At this point, I would say everyone watching Game of Thrones (apart from Benioff and Weiss and George R.R. Martin – and I’m not even 100% sure about him) – is pretty much in the same boat. In short, I have no idea what’s going to happen from this point forward. I can only assume there’s an agreed-upon endgame where Game of Thrones and A Song of Ice and Fire are going to wind up in a place that’s materially at least similar, even if they take different roads to get there – but for now, it’s the Butterfly Effect on steroids.
I have no choice to start with the hangover from last week’s scene in the Sept, though the series (in a rare occurrence) started with Danerys, because it’s been by far the biggest story over the last week. And the events in this episode make that rape scene all the more mystifying. It seemed as though pretty much everyone – from the writers to the characters – was acting as if it had never happened. That fosters the suspicion that it amounted to a colossal misstep in direction rather than a deliberate attempt to change the meaning of the scene – and hard to believe as that is, it’s less hard to believe than any other explanation based on “Oathkeeper”.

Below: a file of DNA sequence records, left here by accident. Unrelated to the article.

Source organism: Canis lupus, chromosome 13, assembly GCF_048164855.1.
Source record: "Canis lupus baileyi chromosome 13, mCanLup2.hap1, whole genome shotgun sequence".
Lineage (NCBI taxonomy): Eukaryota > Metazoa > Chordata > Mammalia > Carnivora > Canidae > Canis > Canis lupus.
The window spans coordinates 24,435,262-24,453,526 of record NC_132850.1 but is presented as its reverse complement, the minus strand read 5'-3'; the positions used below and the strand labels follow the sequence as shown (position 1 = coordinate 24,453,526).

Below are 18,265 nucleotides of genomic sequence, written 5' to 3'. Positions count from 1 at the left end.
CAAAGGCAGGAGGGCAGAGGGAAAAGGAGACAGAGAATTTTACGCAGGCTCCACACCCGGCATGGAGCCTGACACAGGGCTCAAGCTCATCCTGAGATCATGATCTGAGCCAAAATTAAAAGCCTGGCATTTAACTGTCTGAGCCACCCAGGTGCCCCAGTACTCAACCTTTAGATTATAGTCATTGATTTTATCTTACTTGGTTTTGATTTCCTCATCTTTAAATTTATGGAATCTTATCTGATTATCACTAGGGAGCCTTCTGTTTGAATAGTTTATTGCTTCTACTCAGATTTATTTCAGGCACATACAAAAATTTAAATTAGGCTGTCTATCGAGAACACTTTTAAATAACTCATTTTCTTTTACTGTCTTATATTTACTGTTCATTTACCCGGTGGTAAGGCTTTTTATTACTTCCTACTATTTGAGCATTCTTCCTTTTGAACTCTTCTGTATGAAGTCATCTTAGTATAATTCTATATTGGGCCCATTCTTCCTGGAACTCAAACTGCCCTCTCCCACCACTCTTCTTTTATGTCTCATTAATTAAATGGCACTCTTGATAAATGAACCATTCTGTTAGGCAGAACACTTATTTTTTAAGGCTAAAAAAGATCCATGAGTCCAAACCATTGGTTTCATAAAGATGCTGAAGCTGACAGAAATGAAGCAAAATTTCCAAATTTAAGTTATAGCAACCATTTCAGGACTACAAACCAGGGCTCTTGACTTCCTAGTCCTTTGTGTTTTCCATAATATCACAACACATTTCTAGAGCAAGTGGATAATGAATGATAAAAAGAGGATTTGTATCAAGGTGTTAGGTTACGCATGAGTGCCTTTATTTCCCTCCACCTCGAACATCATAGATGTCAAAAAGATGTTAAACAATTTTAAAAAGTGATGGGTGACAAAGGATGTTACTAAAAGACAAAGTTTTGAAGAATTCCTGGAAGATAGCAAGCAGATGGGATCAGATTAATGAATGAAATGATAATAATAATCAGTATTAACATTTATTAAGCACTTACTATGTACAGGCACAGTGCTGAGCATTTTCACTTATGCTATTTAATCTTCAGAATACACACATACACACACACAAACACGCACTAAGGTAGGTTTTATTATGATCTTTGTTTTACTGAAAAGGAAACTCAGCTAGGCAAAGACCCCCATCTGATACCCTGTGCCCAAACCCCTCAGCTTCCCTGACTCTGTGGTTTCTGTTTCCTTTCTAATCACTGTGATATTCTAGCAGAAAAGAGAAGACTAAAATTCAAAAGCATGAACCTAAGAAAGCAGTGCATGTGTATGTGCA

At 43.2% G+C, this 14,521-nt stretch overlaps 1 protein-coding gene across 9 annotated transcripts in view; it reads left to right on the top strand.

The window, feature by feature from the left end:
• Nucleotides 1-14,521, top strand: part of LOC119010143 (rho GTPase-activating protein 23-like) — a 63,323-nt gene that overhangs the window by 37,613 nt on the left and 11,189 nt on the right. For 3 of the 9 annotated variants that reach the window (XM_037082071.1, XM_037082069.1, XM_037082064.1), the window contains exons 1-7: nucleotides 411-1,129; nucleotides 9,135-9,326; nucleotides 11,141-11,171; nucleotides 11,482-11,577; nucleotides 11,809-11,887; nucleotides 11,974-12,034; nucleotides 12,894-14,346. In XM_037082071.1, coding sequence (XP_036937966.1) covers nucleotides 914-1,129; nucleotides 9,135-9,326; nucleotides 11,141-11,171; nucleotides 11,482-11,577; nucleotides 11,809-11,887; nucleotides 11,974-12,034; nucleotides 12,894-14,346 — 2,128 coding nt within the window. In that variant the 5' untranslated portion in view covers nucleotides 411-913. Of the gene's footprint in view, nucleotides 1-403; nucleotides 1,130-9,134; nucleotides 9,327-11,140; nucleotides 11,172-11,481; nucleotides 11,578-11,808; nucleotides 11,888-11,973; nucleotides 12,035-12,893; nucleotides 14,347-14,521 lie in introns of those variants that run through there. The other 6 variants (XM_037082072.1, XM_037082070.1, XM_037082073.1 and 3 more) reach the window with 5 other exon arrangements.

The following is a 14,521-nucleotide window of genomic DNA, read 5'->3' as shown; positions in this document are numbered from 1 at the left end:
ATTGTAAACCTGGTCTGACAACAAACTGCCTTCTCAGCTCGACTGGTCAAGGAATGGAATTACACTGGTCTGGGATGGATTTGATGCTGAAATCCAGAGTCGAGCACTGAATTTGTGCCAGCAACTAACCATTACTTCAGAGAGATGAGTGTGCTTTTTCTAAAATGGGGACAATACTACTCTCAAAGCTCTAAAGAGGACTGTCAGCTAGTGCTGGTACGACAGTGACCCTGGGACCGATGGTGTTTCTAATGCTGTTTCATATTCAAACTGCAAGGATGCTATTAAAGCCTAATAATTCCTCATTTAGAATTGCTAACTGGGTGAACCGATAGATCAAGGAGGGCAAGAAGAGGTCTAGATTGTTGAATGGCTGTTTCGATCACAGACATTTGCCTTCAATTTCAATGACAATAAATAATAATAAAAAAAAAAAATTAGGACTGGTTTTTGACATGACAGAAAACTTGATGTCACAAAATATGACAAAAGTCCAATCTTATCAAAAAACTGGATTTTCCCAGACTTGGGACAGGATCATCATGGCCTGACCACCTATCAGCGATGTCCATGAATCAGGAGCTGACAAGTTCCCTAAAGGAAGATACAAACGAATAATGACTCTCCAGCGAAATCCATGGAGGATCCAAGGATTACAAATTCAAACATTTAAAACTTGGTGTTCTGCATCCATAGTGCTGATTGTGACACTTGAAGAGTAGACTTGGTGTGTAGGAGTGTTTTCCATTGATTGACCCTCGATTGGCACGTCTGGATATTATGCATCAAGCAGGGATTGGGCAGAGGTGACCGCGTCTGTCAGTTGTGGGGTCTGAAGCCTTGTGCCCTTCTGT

Any way you slice it it’s a huge shame, because everything Jaime did this week – which was perfectly consistent with his development right up until last – was tainted by the blight of that rape of Cersei. It did take Bronn shaming him into going before he went to see Tyrion (that was a change) but here we see a man who at least seems to want to do the right thing. At heart he knows all along that Tyrion didn’t kill Joffrey, but won’t formally admit it to himself until he’s seen and talked to his brother. Jaime seems unwilling to go so far as to commit treason to help Tyrion – it’s not like he’s coming off as heroic – but his response to Cersei’s implied order that he go and bring back Sansa’s head is much more resolute. Not only does he send Brienne to find Sansa and get her somewhere safe, but he gives her his Valyrian steel sword (a tacit rejection of his father and indeed, his family) and even has her take Podrick with her to keep the randy squire from being collateral damage when Tyrion goes down.
Another significant change here is that Benioff and Weiss have come right out and clarified who Joffrey’s killers were – or at the very least, some of them. Littlefinger admits his involvement to Sansa (not that she didn’t already know) and Olenna to Margaery – though one might argue that the headline there was that Margaery didn’t know beforehand. As Peter Baelish in deliciously slimy fashion tells Cersi “I don’t want friends like me” and responds to her question of what he does want with “Everything”, Olenna is counseling Margaery that she needs to move quickly to bring Tommen over to her side, and giving her the recipe for how to do it.